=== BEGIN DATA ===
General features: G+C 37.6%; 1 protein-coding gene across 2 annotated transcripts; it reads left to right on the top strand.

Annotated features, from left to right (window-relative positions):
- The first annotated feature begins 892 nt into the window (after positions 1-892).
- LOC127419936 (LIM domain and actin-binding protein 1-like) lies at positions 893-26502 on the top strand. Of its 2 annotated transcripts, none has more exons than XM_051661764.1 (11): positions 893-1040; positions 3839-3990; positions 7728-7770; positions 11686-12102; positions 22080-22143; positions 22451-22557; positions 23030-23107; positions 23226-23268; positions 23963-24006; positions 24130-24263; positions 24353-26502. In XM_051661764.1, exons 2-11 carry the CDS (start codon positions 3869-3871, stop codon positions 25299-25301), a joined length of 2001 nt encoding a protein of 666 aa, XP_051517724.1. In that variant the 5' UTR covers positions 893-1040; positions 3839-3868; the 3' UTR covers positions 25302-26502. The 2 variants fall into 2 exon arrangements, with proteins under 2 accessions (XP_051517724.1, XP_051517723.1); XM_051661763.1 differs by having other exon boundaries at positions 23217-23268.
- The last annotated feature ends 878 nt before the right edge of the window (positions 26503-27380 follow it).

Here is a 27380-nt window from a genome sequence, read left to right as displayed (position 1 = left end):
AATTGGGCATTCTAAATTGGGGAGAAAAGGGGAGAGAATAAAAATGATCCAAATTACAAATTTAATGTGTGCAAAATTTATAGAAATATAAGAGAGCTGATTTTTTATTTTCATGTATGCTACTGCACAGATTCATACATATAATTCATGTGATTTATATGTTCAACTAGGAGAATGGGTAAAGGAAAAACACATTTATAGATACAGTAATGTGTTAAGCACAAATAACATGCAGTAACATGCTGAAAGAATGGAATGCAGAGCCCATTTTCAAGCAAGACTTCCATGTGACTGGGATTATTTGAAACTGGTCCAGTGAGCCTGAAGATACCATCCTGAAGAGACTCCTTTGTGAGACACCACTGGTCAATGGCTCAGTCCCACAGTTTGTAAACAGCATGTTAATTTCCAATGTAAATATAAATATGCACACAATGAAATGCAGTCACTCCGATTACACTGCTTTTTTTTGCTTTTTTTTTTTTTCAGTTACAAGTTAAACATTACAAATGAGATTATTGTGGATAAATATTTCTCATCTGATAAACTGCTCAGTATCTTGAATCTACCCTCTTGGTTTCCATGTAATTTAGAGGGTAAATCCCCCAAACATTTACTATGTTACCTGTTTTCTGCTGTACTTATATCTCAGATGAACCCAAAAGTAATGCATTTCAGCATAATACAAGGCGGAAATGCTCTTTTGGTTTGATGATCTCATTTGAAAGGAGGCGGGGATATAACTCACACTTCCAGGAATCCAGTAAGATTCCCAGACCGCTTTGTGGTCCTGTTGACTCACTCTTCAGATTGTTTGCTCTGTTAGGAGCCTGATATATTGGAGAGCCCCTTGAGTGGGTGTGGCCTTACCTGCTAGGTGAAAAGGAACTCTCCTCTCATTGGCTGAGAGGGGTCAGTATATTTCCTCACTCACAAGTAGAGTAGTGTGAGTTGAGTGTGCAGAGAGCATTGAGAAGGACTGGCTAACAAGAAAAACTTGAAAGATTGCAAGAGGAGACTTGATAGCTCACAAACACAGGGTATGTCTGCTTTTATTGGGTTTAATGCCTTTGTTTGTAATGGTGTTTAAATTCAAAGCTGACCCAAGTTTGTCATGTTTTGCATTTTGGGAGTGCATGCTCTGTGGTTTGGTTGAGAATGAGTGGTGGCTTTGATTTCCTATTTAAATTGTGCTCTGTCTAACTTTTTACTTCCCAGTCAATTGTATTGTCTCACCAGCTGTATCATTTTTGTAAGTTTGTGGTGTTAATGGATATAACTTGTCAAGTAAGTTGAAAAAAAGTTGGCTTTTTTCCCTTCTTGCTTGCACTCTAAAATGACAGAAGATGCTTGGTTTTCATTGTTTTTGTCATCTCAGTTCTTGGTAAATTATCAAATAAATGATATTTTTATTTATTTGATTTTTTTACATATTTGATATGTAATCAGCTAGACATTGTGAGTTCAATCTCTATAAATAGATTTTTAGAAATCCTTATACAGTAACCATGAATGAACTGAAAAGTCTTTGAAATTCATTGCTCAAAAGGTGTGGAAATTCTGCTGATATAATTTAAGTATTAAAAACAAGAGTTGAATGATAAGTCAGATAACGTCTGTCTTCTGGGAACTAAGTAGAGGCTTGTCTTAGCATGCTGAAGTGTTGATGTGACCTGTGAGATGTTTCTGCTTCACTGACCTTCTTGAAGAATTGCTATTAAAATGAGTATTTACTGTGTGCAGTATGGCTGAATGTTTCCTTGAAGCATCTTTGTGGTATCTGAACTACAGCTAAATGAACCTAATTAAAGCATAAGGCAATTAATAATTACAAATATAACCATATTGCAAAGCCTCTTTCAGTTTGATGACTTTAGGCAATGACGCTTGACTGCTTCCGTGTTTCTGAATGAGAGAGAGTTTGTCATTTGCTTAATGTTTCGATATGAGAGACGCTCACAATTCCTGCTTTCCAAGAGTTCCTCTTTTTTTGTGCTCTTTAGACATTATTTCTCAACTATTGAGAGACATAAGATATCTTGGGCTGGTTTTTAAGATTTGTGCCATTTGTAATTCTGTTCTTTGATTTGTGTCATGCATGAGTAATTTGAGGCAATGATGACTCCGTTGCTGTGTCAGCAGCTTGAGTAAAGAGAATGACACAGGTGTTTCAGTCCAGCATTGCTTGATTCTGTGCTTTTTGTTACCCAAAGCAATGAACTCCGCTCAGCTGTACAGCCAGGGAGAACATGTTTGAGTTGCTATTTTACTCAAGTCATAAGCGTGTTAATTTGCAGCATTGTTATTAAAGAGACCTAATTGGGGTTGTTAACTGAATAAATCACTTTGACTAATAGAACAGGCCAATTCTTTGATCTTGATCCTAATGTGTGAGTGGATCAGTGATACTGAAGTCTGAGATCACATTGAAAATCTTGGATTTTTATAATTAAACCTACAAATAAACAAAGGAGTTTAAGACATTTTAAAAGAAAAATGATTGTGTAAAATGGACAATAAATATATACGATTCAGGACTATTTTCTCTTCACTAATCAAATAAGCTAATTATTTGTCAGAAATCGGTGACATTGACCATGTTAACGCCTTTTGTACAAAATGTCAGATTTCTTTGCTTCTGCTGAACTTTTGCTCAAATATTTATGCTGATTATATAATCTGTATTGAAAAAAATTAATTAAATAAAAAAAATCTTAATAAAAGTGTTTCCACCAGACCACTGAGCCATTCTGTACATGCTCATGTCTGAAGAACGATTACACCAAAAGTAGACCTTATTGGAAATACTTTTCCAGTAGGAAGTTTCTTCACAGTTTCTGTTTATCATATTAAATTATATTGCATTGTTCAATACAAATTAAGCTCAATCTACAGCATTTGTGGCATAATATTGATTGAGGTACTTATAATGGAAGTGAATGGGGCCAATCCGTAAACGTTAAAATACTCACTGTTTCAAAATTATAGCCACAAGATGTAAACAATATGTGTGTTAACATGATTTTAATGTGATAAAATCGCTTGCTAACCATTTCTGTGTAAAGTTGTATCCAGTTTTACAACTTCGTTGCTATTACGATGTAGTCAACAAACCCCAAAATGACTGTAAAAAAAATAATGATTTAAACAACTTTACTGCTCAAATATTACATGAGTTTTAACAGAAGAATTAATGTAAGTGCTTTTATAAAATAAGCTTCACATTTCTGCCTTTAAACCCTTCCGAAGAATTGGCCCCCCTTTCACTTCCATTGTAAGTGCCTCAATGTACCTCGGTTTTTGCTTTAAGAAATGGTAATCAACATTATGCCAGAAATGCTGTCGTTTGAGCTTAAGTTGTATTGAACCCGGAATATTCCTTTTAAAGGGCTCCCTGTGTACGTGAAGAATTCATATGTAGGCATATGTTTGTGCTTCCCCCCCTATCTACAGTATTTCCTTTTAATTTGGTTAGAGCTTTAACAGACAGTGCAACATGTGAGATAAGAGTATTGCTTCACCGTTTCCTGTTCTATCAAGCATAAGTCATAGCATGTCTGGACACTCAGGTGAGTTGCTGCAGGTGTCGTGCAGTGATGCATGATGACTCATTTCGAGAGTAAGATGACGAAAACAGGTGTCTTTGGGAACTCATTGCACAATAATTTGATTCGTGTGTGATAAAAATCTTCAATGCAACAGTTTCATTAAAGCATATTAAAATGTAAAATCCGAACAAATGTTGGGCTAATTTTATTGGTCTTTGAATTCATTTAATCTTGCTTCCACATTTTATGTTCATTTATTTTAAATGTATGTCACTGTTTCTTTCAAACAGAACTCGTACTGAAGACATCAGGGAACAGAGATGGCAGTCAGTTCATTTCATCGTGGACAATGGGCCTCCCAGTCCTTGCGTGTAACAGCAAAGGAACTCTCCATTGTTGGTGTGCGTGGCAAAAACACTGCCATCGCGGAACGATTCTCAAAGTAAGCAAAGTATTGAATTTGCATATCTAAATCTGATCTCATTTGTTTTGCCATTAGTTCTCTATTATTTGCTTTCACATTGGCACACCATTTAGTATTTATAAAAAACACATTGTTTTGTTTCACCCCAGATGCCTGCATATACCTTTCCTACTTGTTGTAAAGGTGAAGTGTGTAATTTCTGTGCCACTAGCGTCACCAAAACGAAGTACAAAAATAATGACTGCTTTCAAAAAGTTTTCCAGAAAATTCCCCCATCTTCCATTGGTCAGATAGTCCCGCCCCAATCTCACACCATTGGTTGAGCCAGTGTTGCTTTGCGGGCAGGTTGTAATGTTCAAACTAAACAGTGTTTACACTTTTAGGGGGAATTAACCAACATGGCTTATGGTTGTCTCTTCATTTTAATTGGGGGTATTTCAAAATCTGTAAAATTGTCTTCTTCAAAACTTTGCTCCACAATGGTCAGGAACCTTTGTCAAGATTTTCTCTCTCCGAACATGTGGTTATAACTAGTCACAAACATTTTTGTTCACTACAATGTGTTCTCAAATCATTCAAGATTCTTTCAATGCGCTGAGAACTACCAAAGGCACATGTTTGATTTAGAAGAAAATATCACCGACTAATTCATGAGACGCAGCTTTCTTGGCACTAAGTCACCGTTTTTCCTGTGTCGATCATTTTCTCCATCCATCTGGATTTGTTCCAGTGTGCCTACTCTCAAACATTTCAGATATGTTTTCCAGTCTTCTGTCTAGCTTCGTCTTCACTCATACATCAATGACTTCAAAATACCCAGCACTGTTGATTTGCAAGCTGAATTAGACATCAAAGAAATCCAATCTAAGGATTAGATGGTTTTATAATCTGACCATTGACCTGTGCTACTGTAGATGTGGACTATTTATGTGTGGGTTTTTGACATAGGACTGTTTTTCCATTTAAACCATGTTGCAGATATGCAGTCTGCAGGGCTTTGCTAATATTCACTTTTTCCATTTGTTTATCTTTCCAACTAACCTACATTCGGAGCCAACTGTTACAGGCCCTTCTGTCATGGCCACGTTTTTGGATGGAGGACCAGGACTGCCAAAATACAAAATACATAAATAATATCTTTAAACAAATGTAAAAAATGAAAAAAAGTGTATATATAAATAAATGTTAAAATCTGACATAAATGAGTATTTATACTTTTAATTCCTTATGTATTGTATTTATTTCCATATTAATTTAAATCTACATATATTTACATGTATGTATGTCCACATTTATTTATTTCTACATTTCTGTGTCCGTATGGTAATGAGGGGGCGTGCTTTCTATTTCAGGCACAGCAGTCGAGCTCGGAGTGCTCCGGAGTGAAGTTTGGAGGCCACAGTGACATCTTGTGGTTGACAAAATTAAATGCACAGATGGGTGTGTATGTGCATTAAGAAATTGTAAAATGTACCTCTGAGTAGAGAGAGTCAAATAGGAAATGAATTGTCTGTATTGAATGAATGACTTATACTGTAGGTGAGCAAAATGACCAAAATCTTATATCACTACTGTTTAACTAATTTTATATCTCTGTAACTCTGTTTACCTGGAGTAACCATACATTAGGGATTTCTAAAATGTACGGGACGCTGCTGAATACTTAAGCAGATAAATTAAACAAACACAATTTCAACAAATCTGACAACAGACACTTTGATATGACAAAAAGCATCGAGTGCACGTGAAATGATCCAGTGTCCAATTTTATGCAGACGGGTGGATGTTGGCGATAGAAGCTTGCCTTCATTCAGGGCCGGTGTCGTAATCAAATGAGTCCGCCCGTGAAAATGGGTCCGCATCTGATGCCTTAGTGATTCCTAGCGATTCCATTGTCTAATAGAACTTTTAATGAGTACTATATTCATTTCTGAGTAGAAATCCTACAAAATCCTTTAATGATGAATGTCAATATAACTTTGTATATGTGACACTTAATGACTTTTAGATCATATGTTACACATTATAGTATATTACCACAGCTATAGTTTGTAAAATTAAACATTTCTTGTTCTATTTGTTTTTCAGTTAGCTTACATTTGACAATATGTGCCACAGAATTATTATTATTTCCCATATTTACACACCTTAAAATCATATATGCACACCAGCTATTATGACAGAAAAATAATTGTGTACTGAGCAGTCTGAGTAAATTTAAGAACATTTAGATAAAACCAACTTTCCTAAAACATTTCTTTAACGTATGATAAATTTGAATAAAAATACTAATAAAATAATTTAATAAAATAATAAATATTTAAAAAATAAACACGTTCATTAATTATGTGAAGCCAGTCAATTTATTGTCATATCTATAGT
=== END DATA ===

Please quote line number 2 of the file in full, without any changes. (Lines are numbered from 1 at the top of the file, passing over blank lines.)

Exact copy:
Annotated features, from left to right (window-relative positions):